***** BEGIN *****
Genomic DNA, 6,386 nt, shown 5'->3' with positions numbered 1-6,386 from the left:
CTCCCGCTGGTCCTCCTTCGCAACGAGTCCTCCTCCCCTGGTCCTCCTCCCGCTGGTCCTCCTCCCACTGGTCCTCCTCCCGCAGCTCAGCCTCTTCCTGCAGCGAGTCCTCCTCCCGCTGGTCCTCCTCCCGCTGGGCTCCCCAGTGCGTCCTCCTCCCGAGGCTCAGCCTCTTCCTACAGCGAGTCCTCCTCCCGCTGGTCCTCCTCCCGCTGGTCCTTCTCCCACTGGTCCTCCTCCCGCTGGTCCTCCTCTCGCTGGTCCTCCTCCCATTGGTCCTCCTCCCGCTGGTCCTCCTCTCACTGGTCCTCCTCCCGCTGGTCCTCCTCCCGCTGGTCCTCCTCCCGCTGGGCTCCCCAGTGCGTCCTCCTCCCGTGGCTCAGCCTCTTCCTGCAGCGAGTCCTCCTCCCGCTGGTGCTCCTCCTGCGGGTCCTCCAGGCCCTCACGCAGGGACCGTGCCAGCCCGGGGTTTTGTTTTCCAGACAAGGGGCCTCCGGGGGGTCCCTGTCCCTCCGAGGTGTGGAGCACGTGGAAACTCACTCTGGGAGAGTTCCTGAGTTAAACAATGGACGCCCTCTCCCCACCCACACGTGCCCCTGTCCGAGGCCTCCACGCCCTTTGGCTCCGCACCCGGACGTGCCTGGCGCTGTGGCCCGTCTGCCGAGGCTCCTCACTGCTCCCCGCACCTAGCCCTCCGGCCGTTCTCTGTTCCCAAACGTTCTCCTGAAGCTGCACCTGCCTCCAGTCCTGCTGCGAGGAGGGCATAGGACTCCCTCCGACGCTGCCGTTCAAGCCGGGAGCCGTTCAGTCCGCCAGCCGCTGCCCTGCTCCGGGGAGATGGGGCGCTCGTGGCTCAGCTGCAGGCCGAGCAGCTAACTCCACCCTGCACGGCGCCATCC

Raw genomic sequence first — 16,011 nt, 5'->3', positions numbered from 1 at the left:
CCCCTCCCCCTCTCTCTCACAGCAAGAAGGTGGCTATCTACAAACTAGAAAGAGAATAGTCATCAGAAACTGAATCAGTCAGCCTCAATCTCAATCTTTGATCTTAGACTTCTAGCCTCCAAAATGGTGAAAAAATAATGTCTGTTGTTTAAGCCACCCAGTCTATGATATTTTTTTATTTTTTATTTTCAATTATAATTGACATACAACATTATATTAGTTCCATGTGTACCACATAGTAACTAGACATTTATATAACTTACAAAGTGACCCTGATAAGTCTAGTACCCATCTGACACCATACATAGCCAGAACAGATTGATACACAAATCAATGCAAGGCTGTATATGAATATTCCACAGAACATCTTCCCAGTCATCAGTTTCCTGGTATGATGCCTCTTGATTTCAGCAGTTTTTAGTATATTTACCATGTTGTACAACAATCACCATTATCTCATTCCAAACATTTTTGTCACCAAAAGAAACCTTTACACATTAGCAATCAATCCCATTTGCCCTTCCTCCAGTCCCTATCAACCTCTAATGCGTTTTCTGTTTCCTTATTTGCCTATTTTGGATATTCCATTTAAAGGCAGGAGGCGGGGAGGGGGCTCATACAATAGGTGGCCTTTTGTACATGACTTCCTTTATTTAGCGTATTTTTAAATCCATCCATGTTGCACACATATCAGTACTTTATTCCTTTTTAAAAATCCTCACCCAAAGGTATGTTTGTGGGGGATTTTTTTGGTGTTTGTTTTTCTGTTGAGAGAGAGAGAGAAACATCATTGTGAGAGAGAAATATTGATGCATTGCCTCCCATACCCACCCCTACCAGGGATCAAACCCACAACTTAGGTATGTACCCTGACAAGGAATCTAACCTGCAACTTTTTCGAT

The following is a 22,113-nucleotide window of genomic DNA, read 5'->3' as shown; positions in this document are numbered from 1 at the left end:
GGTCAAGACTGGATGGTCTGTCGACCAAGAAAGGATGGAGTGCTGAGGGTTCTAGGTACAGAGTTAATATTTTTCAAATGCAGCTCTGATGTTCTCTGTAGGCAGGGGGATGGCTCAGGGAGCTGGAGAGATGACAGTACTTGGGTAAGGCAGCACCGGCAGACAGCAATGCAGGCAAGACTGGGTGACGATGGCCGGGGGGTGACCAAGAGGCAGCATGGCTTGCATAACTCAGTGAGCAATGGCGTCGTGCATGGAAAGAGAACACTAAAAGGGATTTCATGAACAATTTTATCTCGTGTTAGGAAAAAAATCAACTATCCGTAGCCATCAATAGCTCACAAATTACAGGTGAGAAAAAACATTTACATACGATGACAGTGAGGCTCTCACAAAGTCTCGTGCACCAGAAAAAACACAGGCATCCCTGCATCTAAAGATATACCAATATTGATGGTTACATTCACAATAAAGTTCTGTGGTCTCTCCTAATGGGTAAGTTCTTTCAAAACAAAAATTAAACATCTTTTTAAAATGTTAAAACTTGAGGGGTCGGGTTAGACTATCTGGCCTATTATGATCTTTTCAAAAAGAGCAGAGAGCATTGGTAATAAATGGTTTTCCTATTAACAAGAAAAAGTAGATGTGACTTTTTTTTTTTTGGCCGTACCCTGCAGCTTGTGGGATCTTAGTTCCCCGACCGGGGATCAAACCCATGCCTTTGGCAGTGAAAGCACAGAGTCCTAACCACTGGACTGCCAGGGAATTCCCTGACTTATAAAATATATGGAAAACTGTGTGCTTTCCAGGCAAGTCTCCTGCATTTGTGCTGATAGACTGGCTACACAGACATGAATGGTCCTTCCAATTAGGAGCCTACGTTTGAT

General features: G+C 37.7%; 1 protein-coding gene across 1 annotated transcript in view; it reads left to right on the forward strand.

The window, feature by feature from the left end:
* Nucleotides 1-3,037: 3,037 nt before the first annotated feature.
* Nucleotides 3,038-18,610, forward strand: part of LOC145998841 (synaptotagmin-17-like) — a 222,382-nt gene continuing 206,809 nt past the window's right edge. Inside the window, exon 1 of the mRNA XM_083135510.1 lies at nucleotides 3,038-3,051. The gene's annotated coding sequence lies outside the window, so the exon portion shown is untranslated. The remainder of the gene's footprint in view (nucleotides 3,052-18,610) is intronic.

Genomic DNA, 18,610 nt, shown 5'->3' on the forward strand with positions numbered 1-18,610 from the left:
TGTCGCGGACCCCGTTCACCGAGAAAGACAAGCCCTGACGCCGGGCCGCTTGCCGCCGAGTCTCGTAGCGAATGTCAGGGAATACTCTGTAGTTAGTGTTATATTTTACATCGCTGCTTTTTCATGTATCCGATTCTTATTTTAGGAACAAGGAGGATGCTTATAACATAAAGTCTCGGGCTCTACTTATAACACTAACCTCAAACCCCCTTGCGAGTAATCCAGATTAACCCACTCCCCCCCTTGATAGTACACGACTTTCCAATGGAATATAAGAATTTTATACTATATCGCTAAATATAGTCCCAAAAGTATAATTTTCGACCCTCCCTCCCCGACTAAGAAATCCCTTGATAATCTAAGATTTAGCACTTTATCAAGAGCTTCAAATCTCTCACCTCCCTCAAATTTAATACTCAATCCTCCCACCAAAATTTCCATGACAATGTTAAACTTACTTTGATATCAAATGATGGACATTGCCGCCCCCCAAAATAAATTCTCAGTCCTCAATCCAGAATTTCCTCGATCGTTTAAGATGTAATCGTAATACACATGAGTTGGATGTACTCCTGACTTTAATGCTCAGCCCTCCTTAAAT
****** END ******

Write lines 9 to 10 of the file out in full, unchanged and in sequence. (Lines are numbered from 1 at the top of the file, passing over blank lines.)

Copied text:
* Nucleotides 1-3,037: 3,037 nt before the first annotated feature.
* Nucleotides 3,038-18,610, forward strand: part of LOC145998841 (synaptotagmin-17-like) — a 222,382-nt gene continuing 206,809 nt past the window's right edge. Inside the window, exon 1 of the mRNA XM_083135510.1 lies at nucleotides 3,038-3,051. The gene's annotated coding sequence lies outside the window, so the exon portion shown is untranslated. The remainder of the gene's footprint in view (nucleotides 3,052-18,610) is intronic.